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Stress Induces Changes in Esophageal Mucosa in Rats

Stress-related increases in permeability may explain influence of stress on heartburn in humans

WEDNESDAY, Sept. 26 (HealthDay News) -- Acute stress in rats increases esophageal permeability and widens intercellular spaces, researchers report in a study published in the September issue of Gut. By allowing greater exposure of sensory nerve endings to refluxed gastric contents, this stress-induced permeability may help explain the link between stress and heartburn symptoms in humans.

Ricard Farre, of Catholic University in Leuven, Belgium, and colleagues induced stress in rats by using partial restraints and measured subsequent esophageal mucosal permeability. Electron microscopy was used to measure intercellular space diameter.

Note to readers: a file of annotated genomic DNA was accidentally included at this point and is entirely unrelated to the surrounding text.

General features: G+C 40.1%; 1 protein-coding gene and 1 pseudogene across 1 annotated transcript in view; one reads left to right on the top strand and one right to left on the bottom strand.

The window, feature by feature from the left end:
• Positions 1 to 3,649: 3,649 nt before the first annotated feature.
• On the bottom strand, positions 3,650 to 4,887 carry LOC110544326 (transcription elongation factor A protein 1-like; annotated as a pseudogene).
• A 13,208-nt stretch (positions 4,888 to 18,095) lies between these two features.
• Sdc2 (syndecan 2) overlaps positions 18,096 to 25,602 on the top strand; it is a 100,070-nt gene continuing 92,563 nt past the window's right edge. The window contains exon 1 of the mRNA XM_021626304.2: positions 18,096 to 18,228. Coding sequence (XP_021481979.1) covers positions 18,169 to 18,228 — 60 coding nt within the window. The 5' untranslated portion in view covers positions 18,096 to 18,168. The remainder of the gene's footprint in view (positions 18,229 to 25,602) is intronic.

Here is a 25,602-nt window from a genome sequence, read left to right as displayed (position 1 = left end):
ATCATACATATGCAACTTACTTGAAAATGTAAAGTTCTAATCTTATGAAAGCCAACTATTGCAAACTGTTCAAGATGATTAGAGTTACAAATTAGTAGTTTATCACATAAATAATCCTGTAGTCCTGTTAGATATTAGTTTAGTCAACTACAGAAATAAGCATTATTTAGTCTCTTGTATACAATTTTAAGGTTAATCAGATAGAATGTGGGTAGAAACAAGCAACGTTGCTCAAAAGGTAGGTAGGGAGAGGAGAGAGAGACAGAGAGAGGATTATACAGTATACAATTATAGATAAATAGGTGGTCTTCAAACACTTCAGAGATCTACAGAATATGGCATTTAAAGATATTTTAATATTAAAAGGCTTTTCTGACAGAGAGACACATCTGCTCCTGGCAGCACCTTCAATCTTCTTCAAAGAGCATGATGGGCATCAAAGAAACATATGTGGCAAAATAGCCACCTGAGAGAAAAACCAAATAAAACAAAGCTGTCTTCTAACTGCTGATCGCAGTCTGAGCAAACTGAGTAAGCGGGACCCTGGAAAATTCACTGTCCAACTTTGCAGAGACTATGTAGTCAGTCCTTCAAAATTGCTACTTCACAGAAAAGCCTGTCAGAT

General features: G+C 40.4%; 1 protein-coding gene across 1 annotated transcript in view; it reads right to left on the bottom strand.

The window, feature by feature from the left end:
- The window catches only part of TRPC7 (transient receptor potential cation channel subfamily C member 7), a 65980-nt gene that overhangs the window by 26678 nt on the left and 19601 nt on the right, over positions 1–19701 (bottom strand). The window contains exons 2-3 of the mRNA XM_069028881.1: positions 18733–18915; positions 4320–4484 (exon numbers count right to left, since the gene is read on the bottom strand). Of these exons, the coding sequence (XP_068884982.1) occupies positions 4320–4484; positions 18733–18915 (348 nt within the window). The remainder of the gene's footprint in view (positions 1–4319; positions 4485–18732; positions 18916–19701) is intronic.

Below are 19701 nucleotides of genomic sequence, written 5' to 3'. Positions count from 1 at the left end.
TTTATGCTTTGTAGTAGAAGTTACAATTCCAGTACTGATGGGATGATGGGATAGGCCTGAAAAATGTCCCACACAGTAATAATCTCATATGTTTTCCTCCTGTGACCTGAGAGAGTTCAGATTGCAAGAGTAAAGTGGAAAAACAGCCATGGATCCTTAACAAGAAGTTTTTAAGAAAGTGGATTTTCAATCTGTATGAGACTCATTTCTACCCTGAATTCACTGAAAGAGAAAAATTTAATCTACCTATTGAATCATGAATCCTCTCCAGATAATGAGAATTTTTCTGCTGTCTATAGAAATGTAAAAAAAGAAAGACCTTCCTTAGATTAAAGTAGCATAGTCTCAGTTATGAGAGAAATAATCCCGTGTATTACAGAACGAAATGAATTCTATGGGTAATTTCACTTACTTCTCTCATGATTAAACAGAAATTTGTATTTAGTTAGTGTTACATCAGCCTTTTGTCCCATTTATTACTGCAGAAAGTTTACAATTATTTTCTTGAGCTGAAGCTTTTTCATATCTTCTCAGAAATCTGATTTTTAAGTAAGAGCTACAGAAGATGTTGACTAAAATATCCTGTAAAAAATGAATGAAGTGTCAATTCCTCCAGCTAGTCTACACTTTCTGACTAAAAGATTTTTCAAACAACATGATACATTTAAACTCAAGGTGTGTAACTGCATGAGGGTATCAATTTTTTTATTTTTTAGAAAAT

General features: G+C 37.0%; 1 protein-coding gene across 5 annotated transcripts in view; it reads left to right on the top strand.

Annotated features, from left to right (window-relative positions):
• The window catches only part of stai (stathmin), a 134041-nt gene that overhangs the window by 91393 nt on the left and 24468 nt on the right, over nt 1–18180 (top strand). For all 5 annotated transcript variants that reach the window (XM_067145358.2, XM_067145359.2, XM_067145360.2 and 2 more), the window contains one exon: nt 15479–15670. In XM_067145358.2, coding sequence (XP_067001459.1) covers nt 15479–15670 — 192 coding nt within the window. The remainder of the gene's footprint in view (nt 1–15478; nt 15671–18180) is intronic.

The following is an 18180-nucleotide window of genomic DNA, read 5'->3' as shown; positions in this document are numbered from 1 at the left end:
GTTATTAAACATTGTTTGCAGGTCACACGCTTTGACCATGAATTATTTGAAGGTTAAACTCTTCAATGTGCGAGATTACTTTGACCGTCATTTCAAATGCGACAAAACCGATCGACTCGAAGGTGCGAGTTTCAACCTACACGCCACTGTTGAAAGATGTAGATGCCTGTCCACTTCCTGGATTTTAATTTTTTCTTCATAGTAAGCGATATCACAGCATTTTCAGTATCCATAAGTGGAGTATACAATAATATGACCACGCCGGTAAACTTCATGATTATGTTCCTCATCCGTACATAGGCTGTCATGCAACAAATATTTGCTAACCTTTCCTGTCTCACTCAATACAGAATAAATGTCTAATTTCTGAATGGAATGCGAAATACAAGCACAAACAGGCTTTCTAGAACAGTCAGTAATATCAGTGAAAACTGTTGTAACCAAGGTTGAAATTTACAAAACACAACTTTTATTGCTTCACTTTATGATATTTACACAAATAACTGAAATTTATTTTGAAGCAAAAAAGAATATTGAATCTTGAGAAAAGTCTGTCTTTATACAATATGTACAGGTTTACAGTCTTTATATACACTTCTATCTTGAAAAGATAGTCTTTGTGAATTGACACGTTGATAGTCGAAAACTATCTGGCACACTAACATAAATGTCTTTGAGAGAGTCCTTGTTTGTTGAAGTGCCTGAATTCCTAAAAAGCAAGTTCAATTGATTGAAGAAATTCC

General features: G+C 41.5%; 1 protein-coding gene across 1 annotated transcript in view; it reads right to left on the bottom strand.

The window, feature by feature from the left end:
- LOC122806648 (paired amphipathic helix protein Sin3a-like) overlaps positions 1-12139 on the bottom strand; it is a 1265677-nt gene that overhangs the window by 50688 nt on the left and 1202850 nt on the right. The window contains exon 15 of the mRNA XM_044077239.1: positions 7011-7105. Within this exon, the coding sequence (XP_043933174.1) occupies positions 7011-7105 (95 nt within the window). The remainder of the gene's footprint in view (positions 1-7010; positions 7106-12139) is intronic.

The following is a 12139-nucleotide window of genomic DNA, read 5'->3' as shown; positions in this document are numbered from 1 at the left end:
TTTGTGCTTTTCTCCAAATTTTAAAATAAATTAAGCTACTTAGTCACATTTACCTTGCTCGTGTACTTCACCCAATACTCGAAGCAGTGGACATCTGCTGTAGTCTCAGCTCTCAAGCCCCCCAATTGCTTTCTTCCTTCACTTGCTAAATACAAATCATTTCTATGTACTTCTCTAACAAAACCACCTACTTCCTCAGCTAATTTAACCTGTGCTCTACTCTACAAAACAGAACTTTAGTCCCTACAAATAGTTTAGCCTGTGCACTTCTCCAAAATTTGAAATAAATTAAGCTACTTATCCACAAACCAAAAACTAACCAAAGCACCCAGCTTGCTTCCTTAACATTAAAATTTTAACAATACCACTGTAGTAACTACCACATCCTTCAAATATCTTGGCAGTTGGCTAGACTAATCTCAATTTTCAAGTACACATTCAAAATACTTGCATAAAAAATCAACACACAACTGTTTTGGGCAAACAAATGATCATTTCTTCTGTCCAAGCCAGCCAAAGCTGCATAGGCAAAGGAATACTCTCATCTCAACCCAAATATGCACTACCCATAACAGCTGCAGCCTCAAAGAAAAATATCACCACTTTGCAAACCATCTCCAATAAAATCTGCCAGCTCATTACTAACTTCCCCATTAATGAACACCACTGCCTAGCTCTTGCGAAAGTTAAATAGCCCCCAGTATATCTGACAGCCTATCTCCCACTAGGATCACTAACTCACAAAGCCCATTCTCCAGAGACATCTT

Stressed rats had increased fecal output, esophageal mucosa permeability and mean blood sugar levels compared to control rats. Stress alone was associated with an increase in permeability of esophageal mucosa to the smallest molecule. Exposure of the esophageal mucosa to acid-pepsin further increased the mucosal permeability of stressed rats, but not of control rats. Electron microscopy revealed dilated intercellular spaces in the mucosa from stressed, but not control rats.

This study "shows that acute stress can, by itself, enlarge esophageal mucosa intercellular spaces and increase its permeability. Stress can potentiate the effect of acid-pepsin on the esophageal mucosa by further increasing the permeability. This mechanism might contribute to stress influences on heartburn symptoms in humans," the authors conclude.

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